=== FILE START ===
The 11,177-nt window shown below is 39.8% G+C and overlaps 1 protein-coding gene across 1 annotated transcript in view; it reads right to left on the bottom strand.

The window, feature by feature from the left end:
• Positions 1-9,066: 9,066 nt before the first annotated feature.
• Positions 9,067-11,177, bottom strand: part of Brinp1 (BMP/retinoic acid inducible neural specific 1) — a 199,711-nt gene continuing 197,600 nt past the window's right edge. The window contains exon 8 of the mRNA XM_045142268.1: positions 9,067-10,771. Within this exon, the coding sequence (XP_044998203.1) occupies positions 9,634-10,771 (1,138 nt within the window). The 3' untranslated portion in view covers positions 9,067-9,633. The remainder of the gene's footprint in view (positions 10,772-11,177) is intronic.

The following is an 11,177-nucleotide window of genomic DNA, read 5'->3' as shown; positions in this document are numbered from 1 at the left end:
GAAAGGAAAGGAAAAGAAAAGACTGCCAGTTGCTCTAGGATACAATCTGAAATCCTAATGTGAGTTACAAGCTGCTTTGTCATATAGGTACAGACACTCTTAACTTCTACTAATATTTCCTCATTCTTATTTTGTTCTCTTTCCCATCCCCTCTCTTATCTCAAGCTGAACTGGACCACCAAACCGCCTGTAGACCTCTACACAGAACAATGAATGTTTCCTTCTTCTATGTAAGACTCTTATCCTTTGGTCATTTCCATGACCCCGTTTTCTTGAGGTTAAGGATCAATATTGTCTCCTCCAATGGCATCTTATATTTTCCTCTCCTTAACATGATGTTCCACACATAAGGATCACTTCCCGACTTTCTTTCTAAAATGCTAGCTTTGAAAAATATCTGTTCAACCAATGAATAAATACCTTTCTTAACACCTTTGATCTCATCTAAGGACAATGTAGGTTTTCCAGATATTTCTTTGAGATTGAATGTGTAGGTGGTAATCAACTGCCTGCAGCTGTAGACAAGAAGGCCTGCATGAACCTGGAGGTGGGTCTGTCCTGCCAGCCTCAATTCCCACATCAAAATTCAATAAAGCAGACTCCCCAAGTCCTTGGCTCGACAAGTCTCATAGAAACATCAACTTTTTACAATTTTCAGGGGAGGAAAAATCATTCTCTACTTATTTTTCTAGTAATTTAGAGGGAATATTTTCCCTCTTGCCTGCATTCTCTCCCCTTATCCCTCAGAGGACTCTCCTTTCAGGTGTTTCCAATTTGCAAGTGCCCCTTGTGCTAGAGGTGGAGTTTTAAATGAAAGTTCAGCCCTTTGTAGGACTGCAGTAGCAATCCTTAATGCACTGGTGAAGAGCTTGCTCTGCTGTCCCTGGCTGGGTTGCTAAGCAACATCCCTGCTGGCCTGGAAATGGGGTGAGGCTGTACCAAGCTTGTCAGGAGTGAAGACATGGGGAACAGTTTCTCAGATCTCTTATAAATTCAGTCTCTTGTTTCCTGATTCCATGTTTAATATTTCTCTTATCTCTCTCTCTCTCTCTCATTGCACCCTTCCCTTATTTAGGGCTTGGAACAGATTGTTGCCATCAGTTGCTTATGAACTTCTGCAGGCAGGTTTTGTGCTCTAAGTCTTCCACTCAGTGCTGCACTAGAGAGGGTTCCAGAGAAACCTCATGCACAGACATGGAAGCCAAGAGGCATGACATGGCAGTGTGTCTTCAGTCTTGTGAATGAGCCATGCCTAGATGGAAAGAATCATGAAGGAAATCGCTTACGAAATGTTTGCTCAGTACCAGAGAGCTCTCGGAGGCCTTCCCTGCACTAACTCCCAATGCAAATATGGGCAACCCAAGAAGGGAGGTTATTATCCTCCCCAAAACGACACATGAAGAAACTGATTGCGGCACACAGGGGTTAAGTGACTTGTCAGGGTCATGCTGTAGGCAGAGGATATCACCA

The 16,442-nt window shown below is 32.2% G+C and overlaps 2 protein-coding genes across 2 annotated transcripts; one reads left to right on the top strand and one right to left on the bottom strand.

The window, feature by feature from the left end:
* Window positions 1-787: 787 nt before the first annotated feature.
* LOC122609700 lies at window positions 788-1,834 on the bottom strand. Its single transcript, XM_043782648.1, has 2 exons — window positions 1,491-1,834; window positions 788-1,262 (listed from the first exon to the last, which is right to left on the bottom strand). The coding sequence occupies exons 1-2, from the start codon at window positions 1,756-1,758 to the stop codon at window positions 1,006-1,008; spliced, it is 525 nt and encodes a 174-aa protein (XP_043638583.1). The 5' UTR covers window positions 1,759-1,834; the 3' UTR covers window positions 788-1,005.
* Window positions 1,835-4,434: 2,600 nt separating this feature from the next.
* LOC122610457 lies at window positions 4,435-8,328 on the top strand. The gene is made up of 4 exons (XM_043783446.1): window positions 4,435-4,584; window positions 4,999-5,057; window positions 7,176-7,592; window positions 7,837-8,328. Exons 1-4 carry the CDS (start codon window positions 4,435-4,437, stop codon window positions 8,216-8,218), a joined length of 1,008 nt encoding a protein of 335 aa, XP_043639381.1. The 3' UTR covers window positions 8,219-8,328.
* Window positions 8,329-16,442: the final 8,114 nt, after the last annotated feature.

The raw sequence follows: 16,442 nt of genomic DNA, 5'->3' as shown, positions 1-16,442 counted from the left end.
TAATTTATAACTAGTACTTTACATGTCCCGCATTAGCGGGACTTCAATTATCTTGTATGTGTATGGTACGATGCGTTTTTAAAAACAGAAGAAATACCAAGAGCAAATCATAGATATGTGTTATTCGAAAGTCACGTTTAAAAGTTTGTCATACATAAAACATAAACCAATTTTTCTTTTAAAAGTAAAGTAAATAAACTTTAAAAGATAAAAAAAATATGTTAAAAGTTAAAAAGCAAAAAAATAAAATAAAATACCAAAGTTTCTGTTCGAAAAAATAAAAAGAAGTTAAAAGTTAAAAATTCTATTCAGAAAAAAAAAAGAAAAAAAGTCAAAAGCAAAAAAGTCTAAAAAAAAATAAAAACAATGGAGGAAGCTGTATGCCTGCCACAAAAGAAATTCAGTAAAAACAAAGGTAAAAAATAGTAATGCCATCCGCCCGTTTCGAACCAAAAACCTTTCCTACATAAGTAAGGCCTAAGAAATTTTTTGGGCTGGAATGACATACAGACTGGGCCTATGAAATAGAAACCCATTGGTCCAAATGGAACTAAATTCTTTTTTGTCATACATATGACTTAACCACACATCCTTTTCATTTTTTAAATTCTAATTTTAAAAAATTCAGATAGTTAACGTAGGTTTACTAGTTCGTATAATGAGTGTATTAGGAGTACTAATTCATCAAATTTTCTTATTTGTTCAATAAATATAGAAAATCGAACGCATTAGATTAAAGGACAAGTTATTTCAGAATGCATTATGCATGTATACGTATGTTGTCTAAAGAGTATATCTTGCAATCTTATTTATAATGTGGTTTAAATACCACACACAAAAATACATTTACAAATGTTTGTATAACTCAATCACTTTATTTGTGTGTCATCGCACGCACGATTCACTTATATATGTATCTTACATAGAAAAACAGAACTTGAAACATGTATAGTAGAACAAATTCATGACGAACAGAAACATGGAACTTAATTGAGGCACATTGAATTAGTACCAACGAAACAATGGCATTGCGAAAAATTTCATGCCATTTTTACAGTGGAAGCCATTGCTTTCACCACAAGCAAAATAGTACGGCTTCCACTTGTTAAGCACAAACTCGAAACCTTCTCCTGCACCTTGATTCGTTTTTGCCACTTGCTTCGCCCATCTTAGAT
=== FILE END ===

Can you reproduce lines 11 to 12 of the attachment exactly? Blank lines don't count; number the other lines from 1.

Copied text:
* Window positions 1,835-4,434: 2,600 nt separating this feature from the next.
* LOC122610457 lies at window positions 4,435-8,328 on the top strand. The gene is made up of 4 exons (XM_043783446.1): window positions 4,435-4,584; window positions 4,999-5,057; window positions 7,176-7,592; window positions 7,837-8,328. Exons 1-4 carry the CDS (start codon window positions 4,435-4,437, stop codon window positions 8,216-8,218), a joined length of 1,008 nt encoding a protein of 335 aa, XP_043639381.1. The 3' UTR covers window positions 8,219-8,328.